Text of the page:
In vitro Engineered Cartilage for Reconstructive Surgery, Using Biocompatible, Resorbable Fibrin Glue/Polymer Structures

  • A. Haisch
  • T. Rathert
  • O. Schultz
  • V. Jahnke
  • G. R. Burmester
  • M. Sittinger
Conference paper


Tissue engineering, one of the most challenging fields in research, offers new revolutionary perspectives in solving problems concerning tissue replacement. Current practical approaches in cartilage engineering still face problems with three-dimensional cell distribution, or they require components for cell immobilization which raise biocompatibility problems. In this study, we shall present a model using cells crosslinked by fibrin within biocompatible resorbable polymers. Both components have been in clinical use for a long time. Immunohistochemical procedures have shown that this model provides optimal requirements for in vitro cartilage production. Cartilage-specific extracellular components like proteoglycan, chondroitin sulfate and collagen II have been immunochemically characterizized. Histomorphological methods showed a mechanically stable tissue compound for at least six weeks. We suggest that this model fulfillls all the biocompatible requirements for in vitro production of autologous, individually shaped cartilage transplants for reconstructive surgery.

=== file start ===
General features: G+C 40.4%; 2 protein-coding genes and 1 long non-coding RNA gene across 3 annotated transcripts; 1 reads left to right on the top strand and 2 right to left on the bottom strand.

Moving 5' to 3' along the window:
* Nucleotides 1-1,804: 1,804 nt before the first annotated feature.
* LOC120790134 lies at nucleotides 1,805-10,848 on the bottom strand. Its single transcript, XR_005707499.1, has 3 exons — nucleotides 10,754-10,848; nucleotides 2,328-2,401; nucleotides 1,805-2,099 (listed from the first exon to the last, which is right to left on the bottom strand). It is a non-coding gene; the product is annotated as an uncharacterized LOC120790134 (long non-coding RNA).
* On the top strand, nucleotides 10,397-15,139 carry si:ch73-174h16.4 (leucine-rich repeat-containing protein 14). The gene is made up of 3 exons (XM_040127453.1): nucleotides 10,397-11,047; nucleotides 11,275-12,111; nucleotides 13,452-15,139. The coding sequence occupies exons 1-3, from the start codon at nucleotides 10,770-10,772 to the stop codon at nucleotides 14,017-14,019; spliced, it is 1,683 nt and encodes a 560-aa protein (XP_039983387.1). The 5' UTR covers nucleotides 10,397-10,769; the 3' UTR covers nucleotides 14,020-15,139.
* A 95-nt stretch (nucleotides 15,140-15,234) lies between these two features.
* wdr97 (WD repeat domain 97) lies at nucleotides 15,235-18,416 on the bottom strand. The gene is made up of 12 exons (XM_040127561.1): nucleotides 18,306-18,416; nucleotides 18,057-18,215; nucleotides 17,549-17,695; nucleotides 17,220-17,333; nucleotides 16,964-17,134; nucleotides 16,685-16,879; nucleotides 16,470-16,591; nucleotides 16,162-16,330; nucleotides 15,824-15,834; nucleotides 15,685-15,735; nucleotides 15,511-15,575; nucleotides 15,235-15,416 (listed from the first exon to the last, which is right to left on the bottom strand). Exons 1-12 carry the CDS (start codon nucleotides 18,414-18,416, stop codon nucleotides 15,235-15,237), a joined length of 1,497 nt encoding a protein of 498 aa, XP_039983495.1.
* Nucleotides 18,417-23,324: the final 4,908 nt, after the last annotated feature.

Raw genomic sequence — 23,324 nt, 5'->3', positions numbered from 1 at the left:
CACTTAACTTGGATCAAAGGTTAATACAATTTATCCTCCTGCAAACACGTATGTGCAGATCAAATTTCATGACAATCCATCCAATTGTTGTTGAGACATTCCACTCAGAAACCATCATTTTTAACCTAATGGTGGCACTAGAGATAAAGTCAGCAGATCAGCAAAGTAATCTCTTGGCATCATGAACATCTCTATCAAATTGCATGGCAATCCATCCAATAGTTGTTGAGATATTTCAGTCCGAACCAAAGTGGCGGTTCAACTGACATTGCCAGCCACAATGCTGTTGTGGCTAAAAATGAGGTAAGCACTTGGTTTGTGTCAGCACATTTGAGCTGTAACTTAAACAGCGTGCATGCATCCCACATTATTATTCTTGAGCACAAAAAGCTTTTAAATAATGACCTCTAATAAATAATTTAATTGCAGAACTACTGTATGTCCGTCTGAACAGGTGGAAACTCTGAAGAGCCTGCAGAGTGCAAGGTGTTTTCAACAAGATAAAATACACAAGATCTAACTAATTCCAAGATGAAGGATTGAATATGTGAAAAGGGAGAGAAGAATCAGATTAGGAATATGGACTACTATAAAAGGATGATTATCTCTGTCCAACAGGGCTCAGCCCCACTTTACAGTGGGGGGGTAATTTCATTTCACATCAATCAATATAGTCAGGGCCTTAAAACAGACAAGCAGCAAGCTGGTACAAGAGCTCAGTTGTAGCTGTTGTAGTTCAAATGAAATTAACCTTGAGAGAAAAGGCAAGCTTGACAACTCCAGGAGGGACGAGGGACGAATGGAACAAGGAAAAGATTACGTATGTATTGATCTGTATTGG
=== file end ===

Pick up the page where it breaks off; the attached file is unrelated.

Fibrin Glue Engineer Cartilage Plasma Protein Fraction Dedifferentiated Chondrocytes Cartilage Engineering 
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Copyright information

© Springer-Verlag Berlin Heidelberg 1998

Authors and Affiliations

  • A. Haisch
  • T. Rathert
  • O. Schultz
  • V. Jahnke
  • G. R. Burmester
  • M. Sittinger

There are no affiliations available

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